Eur Geriatr Med. 2022 Aug 25. doi: 10.1007/s41999-022-00689-3. Online ahead of print.
PURPOSE: Community-acquired pneumonia (CAP) is highly common across the world. It is reported that over 90% of CAP in older adults may be due to aspiration. However, the diagnostic criteria for aspiration pneumonia (AP) have not been widely agreed. Is there a consensus on how to diagnose AP? What are the clinical features of patients being diagnosed with AP? We conducted a systematic review to answer these questions.
METHODS: We performed a literature search in MEDLINE®, EMBASE, CINHAL, and Cochrane to review the steps taken toward diagnosing AP. Search terms for "aspiration pneumonia" and "aged" were used. Inclusion criteria were: original research, community-acquired AP, age ≥ 75 years old, acute hospital admission.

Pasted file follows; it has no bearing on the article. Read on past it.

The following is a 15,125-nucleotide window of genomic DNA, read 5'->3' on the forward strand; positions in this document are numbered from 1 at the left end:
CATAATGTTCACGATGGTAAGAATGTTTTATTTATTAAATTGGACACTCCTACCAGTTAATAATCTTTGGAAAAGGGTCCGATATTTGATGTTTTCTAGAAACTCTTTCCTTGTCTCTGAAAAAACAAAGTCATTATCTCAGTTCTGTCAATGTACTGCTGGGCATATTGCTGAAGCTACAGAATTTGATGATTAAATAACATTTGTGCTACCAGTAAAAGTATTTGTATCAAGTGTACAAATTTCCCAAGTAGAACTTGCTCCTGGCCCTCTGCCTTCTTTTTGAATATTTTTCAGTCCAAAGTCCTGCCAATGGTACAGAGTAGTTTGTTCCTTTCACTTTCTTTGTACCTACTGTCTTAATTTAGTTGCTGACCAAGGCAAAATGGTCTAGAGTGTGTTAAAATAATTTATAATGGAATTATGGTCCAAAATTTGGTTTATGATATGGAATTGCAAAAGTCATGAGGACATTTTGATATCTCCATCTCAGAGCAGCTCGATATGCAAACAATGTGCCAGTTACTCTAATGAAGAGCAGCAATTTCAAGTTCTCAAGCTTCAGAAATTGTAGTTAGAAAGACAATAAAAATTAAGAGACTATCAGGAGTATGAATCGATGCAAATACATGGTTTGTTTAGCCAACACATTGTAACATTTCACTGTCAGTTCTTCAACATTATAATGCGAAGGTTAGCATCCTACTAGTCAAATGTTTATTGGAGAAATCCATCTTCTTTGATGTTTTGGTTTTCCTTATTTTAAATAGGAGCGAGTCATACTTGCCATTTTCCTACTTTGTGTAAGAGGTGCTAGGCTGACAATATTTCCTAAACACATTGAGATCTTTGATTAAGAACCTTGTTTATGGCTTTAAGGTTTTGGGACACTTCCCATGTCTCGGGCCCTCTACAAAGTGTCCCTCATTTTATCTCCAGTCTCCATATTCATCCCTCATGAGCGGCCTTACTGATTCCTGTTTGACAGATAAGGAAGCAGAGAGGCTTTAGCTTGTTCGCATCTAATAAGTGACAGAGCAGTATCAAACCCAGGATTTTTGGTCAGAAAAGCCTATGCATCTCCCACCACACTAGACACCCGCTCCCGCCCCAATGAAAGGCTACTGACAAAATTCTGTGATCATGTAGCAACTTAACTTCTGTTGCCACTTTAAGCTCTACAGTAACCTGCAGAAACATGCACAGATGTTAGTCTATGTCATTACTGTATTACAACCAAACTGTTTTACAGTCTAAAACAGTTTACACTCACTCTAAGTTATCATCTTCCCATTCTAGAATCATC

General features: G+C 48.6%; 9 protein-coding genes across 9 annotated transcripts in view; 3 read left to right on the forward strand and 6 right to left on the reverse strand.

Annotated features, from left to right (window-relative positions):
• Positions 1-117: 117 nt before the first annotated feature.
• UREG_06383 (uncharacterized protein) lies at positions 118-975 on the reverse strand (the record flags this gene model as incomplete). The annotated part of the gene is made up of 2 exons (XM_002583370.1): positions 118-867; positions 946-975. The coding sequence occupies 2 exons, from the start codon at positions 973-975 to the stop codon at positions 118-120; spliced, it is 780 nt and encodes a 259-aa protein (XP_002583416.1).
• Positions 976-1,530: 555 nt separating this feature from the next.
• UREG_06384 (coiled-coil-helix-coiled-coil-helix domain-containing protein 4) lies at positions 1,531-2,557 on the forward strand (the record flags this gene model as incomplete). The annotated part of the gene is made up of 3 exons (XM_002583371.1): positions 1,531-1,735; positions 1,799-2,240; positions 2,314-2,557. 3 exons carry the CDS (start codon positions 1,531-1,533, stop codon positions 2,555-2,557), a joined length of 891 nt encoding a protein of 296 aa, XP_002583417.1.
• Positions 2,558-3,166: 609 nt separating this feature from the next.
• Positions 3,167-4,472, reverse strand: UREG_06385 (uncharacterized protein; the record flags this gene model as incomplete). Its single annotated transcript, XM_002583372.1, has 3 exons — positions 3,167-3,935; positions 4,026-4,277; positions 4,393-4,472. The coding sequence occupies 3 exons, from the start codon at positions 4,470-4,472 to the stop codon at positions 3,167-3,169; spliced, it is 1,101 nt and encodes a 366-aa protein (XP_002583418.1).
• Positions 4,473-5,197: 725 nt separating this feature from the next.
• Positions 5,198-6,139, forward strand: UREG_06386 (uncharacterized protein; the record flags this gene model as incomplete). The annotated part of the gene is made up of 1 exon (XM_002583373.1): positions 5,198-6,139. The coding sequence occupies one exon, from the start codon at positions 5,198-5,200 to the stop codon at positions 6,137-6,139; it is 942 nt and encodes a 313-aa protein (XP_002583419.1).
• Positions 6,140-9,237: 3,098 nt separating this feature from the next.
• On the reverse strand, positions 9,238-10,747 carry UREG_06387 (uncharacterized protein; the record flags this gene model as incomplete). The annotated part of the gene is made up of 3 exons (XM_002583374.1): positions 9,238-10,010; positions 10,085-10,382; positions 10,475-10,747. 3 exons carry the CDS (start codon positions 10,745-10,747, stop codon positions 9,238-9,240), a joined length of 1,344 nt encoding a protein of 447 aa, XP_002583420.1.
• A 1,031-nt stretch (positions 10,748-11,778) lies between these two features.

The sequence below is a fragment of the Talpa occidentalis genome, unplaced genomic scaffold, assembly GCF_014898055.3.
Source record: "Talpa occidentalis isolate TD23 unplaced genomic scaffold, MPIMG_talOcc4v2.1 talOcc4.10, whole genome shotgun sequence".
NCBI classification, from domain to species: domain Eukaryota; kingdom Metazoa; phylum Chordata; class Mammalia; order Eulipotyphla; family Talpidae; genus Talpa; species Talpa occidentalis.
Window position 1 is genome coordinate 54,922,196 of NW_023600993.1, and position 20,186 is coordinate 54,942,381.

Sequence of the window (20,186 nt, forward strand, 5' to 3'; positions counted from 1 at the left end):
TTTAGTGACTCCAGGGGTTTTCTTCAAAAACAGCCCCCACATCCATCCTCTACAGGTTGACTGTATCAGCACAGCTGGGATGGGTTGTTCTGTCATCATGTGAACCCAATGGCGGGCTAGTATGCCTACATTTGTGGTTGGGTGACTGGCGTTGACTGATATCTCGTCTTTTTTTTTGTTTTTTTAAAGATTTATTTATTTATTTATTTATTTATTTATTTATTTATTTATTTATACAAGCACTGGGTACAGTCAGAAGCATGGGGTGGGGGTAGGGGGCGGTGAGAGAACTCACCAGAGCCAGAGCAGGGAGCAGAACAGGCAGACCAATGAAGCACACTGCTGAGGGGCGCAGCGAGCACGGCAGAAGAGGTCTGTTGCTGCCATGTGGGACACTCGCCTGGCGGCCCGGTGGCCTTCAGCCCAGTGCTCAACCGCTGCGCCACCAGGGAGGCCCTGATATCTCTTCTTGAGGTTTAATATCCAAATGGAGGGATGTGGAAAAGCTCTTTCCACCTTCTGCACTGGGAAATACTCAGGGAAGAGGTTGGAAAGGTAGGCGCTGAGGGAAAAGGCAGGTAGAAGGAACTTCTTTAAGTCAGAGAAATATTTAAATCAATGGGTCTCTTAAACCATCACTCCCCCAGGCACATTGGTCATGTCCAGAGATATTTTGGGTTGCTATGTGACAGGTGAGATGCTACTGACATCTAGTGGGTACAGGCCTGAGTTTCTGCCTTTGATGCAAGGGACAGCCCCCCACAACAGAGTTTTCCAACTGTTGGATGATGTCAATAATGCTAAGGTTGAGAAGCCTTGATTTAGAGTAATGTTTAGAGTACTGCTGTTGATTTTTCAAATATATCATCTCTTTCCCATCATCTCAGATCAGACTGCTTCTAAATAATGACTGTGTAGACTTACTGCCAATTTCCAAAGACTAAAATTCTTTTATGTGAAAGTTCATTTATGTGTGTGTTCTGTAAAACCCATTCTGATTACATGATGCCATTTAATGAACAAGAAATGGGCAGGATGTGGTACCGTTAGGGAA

RESULTS: A total of 10,716 reports were found. Following the removal of duplicates, 7601 were screened, 95 underwent full-text review, and 9 reports were included in the final analysis. Pneumonia was diagnosed using a combination of symptoms, inflammatory markers, and chest imaging findings in most studies. AP was defined as pneumonia with some relation to aspiration or dysphagia. Aspiration was inferred if there was witnessed or prior presumed aspiration, episodes of coughing on food or liquids, relevant underlying conditions, abnormalities on videofluoroscopy or water swallow test, and gravity-dependent distribution of shadows on chest imaging. Patients with AP were older, more frailer, and had more comorbidities than in non-AP.
CONCLUSION: There is a broad consensus on the clinical criteria to diagnose AP. It is a presumptive diagnosis with regards to patients' general frailty rather than in relation to swallowing function itself.
PMID:36008745 | DOI:10.1007/s41999-022-00689-3